It’s been a long time since Walmart Inc. (WMT) has been the underdog in every fight, but recently the retail giant split from international markets to focus on a fight with a much bigger rival at Amazon.com, Inc. (AMZN) on a battlefield where the internet giant has made a name for itself. We’re going to look at Walmart’s recent moves and discuss why the retail giant is going all-in E-commerce.
The central theses
- Walmart and Amazon have done well during the pandemic, although the market views them differently.
- Walmart has pulled out of some international markets and invested heavily in its own e-commerce operations.
- Amazon and Walmart bring very different strengths to the e-commerce battle, but it will be a long battle.
Walmart’s sale of global assets
Walmart recently sold most of its stake in Seiyu GK, a Tokyo-based supermarket chain with 329 stores. Walmart will continue to own 15%, but KKR & Co. Inc. (KKR) has the majority with a stake of 65% and Rakuten, Inc. based in Japan (RKUNY) takes up the remaining 20%. This is part of a larger divestment of global investments for Walmart in the past two years, as Walmart sold stakes in the UK and Brazil and recently announced the sale of retail stores in Argentina.
Walmart continues to have physical global assets in Canada, Central America, China and Africa. Perhaps, however, the global capital that is most indicative of its future strategy is this $ 16 billion stake in Flipkart in India. Walmart is new Results report confirmed this increased focus on e-commerce as an important pillar for the retailer’s future growth.
A platform against a seller
All in all, Walmart had a decent pandemic. Pedestrian traffic The number of customers in the US has decreased, which means shoppers are making fewer visits, but sales per visit are increasing. The strength in the physical locations lies in a 79% increase in the retail giant’s e-commerce sales. Walmart has also introduced new features to its e-commerce operations, including a membership program that includes free delivery for an annual fee of $ 98 and a third-party marketplace.
These steps should sound familiar as they are key elements of Amazon’s ecommerce business. Amazon and Walmart are already competing with each other, and the competition seems to be preparing to get even more direct as Amazon’s announcement to buy pharmacies hits another part of Walmart Brick and mortar Operations.
A matchup of the giants
One of the most fascinating things about these two giants colliding is how they came to the same place from different paths. Walmart was primarily a retailer who built its model on strategic physical operations, elite sales, and the size it took to squeeze its suppliers’ margins. Now an e-commerce platform is to be set up that complements the advantages as a seller of goods.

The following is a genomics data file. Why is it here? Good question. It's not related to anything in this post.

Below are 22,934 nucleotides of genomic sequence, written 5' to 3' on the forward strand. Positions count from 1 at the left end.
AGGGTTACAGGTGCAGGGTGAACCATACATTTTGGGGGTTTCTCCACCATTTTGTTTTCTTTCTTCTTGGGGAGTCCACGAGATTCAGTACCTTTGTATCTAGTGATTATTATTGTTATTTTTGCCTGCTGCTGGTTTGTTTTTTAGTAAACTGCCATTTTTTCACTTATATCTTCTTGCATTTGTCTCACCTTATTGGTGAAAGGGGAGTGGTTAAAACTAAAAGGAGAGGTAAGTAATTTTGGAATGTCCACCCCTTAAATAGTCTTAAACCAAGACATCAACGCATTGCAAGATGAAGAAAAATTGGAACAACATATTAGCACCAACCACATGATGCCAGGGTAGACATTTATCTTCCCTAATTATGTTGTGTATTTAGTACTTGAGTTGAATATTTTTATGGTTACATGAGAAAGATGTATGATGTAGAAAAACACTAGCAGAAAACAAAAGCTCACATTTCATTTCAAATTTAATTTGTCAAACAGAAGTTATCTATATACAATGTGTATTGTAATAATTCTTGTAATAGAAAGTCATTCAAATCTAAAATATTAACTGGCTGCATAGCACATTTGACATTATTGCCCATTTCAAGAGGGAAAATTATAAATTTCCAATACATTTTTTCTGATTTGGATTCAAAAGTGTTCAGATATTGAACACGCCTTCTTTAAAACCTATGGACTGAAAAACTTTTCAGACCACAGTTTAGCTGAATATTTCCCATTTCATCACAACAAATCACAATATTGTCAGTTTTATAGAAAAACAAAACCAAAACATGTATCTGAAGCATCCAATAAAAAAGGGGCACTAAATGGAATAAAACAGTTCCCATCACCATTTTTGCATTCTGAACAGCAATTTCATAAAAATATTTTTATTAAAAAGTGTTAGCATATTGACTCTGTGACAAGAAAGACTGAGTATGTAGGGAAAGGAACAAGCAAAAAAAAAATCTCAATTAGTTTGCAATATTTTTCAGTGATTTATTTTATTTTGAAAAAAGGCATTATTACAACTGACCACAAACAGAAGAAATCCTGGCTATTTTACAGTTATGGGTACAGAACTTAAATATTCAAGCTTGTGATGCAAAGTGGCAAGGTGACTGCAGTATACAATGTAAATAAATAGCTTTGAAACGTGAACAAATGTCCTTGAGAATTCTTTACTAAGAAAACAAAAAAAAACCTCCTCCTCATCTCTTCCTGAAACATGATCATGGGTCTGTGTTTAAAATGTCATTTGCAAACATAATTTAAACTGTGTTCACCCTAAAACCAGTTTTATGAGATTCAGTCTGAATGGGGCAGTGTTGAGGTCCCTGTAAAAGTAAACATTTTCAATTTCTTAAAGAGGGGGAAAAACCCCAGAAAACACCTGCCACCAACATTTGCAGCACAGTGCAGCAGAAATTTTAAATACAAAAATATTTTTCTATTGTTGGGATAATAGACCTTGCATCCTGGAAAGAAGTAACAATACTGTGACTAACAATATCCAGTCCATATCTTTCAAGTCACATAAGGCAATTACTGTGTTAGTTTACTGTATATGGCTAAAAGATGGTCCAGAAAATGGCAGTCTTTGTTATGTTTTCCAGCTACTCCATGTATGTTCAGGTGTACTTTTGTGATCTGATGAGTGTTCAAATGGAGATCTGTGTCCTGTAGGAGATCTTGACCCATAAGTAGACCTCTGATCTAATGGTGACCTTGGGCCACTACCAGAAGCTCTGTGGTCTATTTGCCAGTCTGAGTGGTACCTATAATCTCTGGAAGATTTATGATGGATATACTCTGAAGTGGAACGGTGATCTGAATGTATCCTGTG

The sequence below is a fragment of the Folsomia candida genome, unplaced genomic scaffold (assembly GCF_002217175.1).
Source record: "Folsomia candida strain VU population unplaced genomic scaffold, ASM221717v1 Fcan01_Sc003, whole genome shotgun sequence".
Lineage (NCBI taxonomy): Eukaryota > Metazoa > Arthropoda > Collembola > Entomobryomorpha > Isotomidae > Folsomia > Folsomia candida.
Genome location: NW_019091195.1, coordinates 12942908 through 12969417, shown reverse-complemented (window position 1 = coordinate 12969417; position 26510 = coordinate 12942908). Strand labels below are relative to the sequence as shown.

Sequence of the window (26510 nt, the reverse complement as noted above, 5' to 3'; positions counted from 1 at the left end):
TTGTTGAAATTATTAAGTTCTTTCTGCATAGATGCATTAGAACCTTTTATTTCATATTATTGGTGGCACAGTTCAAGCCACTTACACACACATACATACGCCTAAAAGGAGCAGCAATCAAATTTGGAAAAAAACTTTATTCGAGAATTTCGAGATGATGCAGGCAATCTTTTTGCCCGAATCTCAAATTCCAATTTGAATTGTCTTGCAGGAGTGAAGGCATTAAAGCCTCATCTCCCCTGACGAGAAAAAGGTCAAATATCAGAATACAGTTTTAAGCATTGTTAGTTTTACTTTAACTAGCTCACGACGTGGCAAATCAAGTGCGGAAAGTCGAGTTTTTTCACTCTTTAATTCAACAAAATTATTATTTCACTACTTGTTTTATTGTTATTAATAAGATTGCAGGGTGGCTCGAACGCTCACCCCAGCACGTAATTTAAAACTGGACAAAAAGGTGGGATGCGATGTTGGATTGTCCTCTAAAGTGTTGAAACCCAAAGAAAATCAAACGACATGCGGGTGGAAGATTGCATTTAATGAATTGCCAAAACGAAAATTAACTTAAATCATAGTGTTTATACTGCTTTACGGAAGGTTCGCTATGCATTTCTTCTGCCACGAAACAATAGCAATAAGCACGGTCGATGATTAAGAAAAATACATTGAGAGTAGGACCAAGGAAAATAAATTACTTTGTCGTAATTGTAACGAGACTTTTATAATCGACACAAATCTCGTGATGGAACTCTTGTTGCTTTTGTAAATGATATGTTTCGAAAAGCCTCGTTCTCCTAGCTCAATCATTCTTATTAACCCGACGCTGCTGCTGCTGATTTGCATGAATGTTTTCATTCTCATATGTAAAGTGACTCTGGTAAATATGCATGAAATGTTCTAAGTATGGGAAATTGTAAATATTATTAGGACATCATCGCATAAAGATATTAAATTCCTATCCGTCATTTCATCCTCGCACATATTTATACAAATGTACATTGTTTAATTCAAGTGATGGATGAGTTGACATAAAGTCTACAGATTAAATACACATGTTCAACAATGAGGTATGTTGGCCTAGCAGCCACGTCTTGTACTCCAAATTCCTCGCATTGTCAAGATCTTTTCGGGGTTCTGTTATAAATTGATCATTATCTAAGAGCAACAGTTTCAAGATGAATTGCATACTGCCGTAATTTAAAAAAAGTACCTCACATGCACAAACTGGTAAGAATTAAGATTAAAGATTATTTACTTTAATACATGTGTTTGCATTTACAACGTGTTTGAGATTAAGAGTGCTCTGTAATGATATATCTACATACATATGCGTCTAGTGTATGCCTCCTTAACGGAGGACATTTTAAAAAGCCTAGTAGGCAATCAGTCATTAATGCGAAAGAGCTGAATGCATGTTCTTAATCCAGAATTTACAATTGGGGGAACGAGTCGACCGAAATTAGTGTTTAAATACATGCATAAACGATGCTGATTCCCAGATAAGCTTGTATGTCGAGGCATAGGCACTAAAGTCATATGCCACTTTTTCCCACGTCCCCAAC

On the flip side, Amazon was initially an e-commerce platform that developed a distributed delivery and delivery network through trial and error and tons of user data. Now Amazon has grown into a retailer on its own platform selling goods produced by Amazon that compete with some of its platform sellers.
Can Walmart make it a real fight?
While Walmart and Amazon are in competition with each other, look no further P / E ratios and Market capitalization to see how differently the market judges them. Amazon has a market cap of $ 1.5 trillion and a P / E north of 90. Walmart has a market cap of $ 4.25 billion and a P / E of just over 20. Investors expect Walmart to be profitable every year While the market is doing this, having long-seen profits on Amazon as simply beautiful. This divide affects the investment thesis behind picking a winner between Amazon and Walmart, but there is evidence that Walmart may struggle in e-commerce.
Walmart’s main strength is the strength that Walmart has always had as a retailer – a highly efficient distribution center. Walmart’s presence in North America offers consumers the option of door delivery or online collection at one of the many nearby stores. The retail locations that form the backbone of Walmart’s in-person sales also function as distribution hubs for e-commerce sales. This is a key advantage the company enjoys over Amazon, which depends on warehousing and warehousing Last mile delivery.
In addition, Walmart’s Economies of scale Between physical locations and e-commerce, this can mean that consumer staples sales continue to generate strong margins while also being more price competitive than anything Amazon can achieve with its diverse supply / seller market.
The bottom line
Walmart’s withdrawal from some global markets was seen as a necessary but painful decision to focus on fewer markets with better growth prospects. The pandemic may have played a role in speeding up some of these exits, as e-commerce was critical to the US’s core businesses.
Walmart’s strong earnings update and underlying e-commerce growth were indifferent to the market – likely because Walmart saw its share price soar earlier this year. However, it is important for investors to know that Walmart has a real chance to take a growing share of the e-commerce market.